Why aren’t our arms reaching?


By Loren Hardin



Hardin


Submitted Photo

This is part three of a series about Ruth and her late husband, Loren. As I wrote in part one, Loren had been my grandparent’s insurance agent; and they respected Loren so much that they convinced my mother to name me after him.

After reading part one of this series, Jerry, my “friend who sticks closer than a brother” (Proverbs 18:24) commented, “Loren, there’s something special about having a namesake”. You see, Jerry had been named after a close friend of his parents who Jerry greatly admired and respected. I explained to Jerry, “I agree, but you don’t understand. My namesake set the bar pretty high for me. I never fought in a war; I never owned a yellow convertible; I never had a pilot’s license and I never flew my plane over my girlfriend’s house and tipped my wings.”

When I shared the above conversation with Ruth and her daughter Becky, Ruth smiled and graciously suggested, “Loren would be proud that you were named after him.” I explained that I just have to be myself, nothing more and nothing less. I shared one of my favorite quotes by Oswald Chambers with Ruth and Becky, “Never make the mistake of trying to use your life as a template for someone else’s.” (“My Utmost for His Highest”) I explained, “I believe the converse is also true, ‘Don’t make the mistake of trying to use someone else’s life as a template for yours.’” Or in the words of the folksinger and song writer, John Prine, “…you are what you are and you ain’t what you ain’t.” (Song, “Dear Abby”)

Even though we cannot, and should not, try to pattern our lives after someone else’s, there are universal principles we can learn from others and strive to imitate. The writer of the Book of Hebrew’s wrote, “…imitate those who through faith and patience inherit the promises. “ (Hebrews 6:12) And the Apostle Paul wrote, “Imitate me, just as I imitate Christ.” (1 Corinthians 11: 1)

There are many things about the character of Ruth and Loren that we all would be wise to imitate. Listen to the following testimonials about Ruth from her friends as recorded by Ruth’s son, Jeff, at Ruth’s ninety-first birthday party: “When we moved to Wheelersburg and came to Wheelersburg Methodist Church your mother was one of the first to welcome me there”; “She was the first person to greet me”; “She was one of the first to come to my home”; “I started out at church meeting your mom and your dad. They were always welcoming”; “She was my inspiration”; “She came calling on me“; “Ruth came to visit”; “They kept in touch”;” She was there for me”.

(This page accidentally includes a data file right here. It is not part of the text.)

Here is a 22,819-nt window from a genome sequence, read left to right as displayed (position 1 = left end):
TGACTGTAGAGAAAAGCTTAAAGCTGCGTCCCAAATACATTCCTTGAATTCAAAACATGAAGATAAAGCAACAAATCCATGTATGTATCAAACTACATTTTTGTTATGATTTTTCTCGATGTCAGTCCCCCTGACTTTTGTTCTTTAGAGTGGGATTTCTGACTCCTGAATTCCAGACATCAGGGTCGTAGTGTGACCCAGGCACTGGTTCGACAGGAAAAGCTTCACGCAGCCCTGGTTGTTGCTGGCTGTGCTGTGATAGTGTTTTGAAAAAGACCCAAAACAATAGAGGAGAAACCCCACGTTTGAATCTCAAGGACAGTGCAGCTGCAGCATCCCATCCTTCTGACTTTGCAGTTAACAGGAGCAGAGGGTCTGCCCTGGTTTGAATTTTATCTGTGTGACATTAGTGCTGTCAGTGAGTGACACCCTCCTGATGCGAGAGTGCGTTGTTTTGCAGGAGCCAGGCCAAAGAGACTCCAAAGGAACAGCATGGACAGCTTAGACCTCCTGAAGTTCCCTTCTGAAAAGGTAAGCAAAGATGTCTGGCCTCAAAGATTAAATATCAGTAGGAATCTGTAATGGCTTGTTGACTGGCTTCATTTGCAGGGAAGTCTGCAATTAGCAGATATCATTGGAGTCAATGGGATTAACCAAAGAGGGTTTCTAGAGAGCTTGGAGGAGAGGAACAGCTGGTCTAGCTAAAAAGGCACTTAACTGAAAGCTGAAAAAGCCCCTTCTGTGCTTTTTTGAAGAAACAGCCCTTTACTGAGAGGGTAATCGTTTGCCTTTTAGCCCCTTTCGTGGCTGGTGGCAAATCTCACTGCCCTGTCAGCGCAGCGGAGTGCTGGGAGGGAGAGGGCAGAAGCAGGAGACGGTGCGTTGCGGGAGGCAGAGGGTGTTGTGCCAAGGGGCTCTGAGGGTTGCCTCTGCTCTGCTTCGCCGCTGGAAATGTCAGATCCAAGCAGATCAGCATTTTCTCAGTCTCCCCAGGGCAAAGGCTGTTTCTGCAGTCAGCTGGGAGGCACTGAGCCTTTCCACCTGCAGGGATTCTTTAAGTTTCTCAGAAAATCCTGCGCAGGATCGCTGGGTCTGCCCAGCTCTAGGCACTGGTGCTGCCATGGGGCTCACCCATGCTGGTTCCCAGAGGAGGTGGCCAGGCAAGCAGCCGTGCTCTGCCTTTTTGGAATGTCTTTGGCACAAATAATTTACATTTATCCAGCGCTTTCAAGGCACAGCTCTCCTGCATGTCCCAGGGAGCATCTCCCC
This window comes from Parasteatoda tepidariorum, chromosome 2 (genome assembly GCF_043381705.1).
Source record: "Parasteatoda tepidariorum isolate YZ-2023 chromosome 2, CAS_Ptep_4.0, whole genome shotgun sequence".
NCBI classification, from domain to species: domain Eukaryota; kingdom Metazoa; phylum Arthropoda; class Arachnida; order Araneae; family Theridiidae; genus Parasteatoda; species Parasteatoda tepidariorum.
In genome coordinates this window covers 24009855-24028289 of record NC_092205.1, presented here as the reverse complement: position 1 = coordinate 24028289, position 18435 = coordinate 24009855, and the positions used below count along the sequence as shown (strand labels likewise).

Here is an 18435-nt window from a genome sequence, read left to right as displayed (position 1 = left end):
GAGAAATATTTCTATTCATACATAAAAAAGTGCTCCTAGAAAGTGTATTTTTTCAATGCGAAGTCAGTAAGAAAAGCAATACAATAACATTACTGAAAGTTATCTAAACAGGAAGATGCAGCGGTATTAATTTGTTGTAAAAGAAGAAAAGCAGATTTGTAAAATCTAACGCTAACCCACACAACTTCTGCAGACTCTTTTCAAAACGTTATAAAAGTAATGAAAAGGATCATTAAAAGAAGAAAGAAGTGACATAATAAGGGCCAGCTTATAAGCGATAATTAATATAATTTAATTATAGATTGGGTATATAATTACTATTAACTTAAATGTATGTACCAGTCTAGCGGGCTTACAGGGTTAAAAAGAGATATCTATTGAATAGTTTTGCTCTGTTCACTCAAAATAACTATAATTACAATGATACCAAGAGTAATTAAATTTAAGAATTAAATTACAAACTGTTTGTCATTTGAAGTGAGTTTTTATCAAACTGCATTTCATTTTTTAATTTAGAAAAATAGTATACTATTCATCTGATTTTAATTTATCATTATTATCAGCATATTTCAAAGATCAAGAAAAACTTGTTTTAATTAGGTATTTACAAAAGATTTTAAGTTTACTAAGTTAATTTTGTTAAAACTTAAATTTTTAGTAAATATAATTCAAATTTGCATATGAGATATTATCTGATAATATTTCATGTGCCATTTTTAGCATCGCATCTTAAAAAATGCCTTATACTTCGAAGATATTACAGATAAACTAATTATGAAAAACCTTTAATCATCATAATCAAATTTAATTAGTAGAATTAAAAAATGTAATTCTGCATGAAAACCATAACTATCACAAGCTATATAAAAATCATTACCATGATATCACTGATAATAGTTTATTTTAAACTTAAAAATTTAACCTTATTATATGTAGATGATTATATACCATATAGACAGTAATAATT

Did you pick up on the theme? Ruth reached out to others, her heart went out. Tammy, one of Ruth’s private duty caregivers told me, “I help Ruth call about five or six people every night so she can check on them.” Ruth even had Tammy call and check on me. Tammy called me at work a couple months ago and explained, “Ruth wanted me to call you. She’s been worried about you. You haven’t had a column in the paper for a couple weeks and she was worried that there might be something wrong with you.” That’s the first time in my twenty-four years as a hospice Social Worker that a patient has called because they were worried about me.

Ruth’s arms are still reaching; but what about me and you? Are our arms reaching; are our hands healing; are our feet going?”

“But if we are the body, why aren’t His arms reaching, why aren’t His hands healing, why aren’t His words teaching; and if we are the body, why aren’t His feet going, why is His love not showing them there is a way?” (Casting Crowns, if we are His body)

Hardin
http://www.portsmouth-dailytimes.com/wp-content/uploads/sites/28/2017/10/web1_FullSizeRender.jpgHardin Submitted Photo

By Loren Hardin

Loren Hardin is a hospice social worker at Southern Ohio Medical Center and can be reached at hardinl@somc.org or at 740-356-2525

Loren Hardin is a hospice social worker at Southern Ohio Medical Center and can be reached at hardinl@somc.org or at 740-356-2525